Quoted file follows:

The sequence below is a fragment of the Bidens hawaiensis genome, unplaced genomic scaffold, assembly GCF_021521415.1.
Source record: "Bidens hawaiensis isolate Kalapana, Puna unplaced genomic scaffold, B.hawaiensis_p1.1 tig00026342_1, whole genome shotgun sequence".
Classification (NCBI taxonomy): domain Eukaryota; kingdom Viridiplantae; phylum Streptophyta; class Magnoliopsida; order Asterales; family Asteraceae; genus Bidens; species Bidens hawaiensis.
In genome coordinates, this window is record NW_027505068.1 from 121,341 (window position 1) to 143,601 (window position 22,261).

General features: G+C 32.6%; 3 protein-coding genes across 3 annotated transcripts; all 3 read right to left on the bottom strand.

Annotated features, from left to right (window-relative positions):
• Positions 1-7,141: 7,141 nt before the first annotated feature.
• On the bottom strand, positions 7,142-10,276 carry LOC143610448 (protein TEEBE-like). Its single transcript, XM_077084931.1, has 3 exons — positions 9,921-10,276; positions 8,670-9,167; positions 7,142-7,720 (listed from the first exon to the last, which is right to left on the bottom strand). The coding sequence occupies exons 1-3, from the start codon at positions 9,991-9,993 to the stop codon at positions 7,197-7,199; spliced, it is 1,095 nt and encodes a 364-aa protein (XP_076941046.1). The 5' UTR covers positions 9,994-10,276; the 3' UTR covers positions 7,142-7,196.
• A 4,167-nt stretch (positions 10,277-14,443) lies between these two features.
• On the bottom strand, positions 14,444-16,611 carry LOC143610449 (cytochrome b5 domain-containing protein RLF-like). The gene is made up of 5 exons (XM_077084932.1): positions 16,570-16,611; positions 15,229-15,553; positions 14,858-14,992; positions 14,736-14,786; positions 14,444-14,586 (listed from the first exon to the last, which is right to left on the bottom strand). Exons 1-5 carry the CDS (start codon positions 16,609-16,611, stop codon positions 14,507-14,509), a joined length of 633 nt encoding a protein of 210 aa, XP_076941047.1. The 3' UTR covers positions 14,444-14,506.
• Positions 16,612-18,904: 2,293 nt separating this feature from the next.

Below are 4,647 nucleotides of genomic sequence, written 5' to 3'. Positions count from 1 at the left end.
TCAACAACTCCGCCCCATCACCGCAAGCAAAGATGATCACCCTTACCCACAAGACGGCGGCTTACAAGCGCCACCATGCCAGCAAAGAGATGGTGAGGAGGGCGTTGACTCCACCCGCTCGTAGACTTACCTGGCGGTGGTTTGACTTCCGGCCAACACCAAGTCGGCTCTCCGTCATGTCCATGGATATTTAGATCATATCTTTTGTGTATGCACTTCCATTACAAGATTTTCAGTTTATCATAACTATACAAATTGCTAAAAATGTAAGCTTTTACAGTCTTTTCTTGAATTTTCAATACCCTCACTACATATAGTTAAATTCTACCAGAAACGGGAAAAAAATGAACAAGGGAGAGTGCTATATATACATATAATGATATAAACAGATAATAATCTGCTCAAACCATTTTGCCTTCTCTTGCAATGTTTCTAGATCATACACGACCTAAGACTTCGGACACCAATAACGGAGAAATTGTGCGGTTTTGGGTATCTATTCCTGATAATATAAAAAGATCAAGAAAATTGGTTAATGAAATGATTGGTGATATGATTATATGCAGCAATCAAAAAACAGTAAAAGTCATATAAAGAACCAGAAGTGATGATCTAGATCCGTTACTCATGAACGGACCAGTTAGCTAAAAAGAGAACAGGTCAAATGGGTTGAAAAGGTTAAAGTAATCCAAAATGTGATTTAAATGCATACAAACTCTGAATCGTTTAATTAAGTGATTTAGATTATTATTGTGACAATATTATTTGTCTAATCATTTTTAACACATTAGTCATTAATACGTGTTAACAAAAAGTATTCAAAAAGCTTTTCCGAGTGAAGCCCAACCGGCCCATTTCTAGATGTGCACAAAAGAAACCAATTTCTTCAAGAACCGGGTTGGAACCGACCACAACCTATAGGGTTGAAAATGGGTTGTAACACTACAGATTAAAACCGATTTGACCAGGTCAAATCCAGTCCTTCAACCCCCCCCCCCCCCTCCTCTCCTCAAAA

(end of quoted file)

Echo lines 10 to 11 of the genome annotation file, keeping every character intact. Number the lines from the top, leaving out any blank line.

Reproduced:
• On the bottom strand, positions 14,444-16,611 carry LOC143610449 (cytochrome b5 domain-containing protein RLF-like). The gene is made up of 5 exons (XM_077084932.1): positions 16,570-16,611; positions 15,229-15,553; positions 14,858-14,992; positions 14,736-14,786; positions 14,444-14,586 (listed from the first exon to the last, which is right to left on the bottom strand). Exons 1-5 carry the CDS (start codon positions 16,609-16,611, stop codon positions 14,507-14,509), a joined length of 633 nt encoding a protein of 210 aa, XP_076941047.1. The 3' UTR covers positions 14,444-14,506.
• Positions 16,612-18,904: 2,293 nt separating this feature from the next.